So, are there times when tu quoque isn’t a flaw?  Am I so blinded by my misotrumpy that I glossed over the importance of Bush’s failings as a president? I’m tempted to say, “Yes.  There are times when the charge of hypocrisy is so damning that the term tu quoque denotes not a flaw, but an appropriate label.” It seems reasonable.  After all, would we sit still for a lecture by Himmler on the evils of anti-Semitism?  How many copies of Harvey Weinstein’s The Importance of Eliminating Sexual Harassment could we reasonably expect to fly off the shelf?

But isn’t anti-Semitism evil? Shouldn’t sexual harassment be eliminated? And does the mere fact that a hypocrite made these statements make them any less valid? Does the degree of hypocrisy in and of itself invalidate the argument?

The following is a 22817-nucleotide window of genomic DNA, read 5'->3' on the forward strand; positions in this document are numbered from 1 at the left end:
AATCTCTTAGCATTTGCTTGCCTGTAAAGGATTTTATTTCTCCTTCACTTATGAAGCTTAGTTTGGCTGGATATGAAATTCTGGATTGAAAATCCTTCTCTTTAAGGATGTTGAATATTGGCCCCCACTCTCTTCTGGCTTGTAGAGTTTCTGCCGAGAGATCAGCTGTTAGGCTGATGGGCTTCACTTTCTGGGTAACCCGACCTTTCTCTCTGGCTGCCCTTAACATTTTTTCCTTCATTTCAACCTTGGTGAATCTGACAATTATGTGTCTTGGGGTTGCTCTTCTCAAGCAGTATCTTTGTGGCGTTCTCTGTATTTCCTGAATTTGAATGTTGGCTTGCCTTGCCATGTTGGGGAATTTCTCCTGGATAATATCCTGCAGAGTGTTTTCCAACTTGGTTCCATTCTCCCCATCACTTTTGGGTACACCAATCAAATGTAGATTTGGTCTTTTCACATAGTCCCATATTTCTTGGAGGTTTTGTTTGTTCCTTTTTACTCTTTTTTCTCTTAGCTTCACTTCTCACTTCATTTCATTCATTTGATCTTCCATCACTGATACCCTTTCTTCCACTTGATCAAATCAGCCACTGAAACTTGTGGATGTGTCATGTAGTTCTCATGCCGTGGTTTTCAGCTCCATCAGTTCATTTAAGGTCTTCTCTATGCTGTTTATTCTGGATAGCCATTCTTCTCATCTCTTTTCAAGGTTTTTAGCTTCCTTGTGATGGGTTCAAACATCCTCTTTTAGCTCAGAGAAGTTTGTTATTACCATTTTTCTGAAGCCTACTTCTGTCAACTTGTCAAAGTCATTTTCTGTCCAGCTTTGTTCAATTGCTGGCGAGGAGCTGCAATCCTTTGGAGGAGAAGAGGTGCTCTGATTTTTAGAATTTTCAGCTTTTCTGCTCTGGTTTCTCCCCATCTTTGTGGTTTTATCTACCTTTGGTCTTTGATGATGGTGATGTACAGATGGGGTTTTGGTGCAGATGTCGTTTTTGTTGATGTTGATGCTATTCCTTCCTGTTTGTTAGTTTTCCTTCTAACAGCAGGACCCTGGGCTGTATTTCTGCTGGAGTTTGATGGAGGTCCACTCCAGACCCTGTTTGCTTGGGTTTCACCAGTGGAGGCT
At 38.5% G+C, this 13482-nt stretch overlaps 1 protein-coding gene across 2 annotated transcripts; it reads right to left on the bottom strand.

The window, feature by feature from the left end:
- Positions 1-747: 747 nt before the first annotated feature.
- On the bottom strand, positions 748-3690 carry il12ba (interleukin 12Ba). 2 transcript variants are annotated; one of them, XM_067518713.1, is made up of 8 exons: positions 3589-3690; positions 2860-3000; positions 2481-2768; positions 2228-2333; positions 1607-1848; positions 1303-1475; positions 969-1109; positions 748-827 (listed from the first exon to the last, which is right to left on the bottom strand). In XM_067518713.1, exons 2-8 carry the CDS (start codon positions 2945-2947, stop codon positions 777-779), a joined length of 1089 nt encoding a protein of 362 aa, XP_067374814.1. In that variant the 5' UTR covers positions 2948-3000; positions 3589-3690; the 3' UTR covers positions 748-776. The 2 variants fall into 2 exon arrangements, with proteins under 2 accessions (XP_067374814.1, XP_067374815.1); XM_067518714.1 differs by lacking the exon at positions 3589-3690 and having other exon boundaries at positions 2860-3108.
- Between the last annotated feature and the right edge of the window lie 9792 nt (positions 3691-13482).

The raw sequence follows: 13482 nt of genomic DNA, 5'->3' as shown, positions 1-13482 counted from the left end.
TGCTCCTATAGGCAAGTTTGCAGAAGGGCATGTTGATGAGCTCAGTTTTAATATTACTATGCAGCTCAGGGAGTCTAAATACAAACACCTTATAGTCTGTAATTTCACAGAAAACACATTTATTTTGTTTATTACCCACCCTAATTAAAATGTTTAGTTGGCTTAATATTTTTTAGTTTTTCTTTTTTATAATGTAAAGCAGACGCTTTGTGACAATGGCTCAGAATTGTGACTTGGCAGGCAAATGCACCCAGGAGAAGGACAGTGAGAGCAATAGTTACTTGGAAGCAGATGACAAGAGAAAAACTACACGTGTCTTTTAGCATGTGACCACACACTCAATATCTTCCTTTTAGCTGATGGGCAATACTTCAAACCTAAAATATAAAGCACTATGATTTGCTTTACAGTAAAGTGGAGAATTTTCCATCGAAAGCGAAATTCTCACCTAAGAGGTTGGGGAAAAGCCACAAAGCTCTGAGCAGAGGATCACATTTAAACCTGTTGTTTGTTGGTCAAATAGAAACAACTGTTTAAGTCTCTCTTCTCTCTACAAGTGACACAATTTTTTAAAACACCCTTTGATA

To me, this conundrum illustrates perfectly why tu quoque is such an insidious flaw.  The charge of hypocrisy is powerful because we have a visceral reaction to people who dare to tell us to act in one way while they blatantly act in the other.  They make us want to puke.

But does that mean they are illogical?  Or can’t their reasoning, no matter how insincerely held, be sound?  Even if the subject of the hypocrite’s argument is “why I hate hypocrisy,” wouldn’t the reasons for hating hypocrisy remain valid? In other words, if their argumentation is valid, why should their lack of moral standing invalidate it?

I’m not sure it should.